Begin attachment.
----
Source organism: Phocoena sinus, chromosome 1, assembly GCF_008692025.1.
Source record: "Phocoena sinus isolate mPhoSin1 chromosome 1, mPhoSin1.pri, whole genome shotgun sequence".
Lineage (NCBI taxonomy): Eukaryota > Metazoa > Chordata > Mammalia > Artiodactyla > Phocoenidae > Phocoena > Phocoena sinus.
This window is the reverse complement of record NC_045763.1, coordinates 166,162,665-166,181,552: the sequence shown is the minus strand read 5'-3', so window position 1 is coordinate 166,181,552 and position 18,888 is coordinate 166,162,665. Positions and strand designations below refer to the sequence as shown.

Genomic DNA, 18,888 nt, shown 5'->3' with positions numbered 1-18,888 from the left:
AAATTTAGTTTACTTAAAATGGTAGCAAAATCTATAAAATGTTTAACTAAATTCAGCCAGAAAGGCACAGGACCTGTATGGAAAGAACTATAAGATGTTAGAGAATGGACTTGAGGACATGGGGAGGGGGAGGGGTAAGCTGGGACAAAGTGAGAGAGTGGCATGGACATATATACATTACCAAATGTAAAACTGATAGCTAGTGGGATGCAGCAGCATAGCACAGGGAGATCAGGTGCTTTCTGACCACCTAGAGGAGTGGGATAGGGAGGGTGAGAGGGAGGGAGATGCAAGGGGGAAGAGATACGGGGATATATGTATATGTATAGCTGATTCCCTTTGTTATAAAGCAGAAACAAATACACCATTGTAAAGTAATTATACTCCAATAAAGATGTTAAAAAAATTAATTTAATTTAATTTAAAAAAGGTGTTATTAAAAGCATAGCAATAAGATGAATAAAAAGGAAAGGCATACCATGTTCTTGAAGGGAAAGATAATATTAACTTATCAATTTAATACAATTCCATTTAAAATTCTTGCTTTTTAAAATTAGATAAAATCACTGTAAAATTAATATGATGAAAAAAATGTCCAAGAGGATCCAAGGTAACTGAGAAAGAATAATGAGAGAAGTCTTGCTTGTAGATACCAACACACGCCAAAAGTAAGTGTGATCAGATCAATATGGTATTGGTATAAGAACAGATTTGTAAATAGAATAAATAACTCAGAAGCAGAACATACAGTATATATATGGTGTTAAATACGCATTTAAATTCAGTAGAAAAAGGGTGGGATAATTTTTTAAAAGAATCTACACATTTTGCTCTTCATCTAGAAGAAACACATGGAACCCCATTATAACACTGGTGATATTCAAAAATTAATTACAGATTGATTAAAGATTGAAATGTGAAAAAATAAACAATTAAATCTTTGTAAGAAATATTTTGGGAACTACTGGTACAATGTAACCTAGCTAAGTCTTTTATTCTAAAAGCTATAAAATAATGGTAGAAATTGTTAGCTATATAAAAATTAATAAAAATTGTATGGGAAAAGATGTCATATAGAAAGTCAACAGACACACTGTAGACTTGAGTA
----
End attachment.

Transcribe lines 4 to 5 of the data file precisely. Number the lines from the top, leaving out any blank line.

This window is the reverse complement of record NC_045763.1, coordinates 166,162,665-166,181,552: the sequence shown is the minus strand read 5'-3', so window position 1 is coordinate 166,181,552 and position 18,888 is coordinate 166,162,665. Positions and strand designations below refer to the sequence as shown.

Genomic DNA, 18,888 nt, shown 5'->3' with positions numbered 1-18,888 from the left: